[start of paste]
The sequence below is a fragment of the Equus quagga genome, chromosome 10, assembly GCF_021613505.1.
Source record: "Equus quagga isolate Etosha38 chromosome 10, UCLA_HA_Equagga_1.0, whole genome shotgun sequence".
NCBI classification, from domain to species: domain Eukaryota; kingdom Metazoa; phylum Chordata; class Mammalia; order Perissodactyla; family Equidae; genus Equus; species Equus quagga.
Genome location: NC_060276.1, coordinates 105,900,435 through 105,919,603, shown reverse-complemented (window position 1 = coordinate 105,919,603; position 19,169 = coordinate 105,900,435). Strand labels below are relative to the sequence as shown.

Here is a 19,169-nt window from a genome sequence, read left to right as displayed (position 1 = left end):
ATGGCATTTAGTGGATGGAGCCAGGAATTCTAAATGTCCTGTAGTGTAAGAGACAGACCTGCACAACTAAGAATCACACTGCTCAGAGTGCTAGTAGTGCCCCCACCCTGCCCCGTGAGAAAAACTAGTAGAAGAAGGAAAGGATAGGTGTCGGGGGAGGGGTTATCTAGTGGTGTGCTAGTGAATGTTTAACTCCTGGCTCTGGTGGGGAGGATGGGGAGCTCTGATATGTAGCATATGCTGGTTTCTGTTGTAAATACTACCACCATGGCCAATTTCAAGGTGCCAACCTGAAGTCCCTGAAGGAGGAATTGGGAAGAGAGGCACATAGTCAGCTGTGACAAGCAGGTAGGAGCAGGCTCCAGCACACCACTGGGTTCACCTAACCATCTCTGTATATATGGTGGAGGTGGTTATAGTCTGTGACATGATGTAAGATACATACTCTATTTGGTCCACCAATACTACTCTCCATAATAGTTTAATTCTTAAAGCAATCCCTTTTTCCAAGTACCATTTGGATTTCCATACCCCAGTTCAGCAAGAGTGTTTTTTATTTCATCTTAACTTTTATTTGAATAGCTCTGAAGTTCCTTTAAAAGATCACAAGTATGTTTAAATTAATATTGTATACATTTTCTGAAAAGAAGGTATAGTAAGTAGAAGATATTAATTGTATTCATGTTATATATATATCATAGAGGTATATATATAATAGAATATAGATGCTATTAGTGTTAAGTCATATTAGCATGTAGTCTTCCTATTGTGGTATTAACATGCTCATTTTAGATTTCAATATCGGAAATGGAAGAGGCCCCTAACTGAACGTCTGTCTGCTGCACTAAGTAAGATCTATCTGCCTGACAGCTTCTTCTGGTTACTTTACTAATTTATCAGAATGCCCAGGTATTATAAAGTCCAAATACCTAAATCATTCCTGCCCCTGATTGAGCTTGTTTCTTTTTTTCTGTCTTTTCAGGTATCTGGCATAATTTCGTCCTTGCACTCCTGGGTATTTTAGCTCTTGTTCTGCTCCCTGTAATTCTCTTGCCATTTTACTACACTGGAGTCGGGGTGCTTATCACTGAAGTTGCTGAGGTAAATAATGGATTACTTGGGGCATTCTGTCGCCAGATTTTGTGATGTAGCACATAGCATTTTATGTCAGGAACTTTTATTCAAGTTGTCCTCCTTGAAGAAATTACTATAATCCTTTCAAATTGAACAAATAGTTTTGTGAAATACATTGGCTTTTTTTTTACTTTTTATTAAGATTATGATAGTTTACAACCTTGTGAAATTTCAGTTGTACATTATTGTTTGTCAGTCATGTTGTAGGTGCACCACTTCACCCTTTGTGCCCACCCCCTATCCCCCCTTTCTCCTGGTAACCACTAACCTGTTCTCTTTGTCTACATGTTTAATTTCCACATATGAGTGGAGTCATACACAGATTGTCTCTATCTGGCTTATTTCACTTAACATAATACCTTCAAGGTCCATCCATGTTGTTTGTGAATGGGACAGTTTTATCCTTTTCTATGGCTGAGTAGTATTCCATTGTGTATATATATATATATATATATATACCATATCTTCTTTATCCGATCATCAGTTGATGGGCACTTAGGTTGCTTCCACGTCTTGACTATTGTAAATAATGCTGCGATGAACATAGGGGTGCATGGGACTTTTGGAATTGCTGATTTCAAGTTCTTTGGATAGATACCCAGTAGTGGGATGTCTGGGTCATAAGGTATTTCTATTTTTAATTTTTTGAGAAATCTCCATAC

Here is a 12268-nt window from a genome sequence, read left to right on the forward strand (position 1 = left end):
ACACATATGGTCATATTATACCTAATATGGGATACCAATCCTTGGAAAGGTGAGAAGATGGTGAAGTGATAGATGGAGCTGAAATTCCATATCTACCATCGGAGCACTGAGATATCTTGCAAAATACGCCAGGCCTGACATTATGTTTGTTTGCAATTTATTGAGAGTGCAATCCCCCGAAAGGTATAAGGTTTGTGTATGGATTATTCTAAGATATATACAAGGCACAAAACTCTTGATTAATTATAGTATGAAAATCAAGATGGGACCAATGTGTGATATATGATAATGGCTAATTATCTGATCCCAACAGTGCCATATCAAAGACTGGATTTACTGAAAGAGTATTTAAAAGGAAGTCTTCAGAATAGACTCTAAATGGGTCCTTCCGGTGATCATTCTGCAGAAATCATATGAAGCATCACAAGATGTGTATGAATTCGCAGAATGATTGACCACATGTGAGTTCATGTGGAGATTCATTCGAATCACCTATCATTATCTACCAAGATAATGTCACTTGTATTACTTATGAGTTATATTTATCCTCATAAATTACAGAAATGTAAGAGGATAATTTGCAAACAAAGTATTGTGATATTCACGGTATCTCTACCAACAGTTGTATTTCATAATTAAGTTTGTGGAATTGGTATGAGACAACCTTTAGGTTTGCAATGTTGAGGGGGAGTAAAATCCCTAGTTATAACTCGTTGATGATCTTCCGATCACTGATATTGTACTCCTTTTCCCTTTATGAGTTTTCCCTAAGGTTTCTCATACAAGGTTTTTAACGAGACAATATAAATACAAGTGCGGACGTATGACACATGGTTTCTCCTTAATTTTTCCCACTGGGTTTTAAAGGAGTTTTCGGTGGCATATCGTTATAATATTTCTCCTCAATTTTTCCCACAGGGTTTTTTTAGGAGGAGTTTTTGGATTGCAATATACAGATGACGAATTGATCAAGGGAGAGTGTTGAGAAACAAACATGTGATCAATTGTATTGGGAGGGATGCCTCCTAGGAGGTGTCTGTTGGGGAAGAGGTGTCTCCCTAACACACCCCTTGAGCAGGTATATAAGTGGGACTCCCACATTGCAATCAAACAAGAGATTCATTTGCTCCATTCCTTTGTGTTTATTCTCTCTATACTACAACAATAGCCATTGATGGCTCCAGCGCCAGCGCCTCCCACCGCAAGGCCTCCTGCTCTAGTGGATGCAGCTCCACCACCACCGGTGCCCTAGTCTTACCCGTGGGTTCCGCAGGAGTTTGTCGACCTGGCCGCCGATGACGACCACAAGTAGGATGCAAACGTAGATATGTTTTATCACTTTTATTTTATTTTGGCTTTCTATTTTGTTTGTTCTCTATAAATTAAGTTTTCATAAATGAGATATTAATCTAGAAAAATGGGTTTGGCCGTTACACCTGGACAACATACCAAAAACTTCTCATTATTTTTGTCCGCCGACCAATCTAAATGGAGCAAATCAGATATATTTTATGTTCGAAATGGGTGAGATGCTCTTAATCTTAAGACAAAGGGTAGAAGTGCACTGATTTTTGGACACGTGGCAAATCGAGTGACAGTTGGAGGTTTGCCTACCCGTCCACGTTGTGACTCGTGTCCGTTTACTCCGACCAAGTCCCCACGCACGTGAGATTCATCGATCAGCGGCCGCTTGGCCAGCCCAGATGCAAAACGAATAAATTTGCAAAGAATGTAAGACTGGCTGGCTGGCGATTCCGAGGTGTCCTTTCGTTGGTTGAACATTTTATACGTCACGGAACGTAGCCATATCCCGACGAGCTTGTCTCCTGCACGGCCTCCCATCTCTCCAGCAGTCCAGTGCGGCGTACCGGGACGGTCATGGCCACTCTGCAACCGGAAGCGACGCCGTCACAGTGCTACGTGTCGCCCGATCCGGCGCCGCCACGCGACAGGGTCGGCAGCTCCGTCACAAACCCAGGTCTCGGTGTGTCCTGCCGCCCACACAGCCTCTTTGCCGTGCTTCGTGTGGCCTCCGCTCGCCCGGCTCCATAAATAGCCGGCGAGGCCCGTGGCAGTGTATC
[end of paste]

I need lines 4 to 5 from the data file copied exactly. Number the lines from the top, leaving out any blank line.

Genome location: NC_060276.1, coordinates 105,900,435 through 105,919,603, shown reverse-complemented (window position 1 = coordinate 105,919,603; position 19,169 = coordinate 105,900,435). Strand labels below are relative to the sequence as shown.

Here is a 19,169-nt window from a genome sequence, read left to right as displayed (position 1 = left end):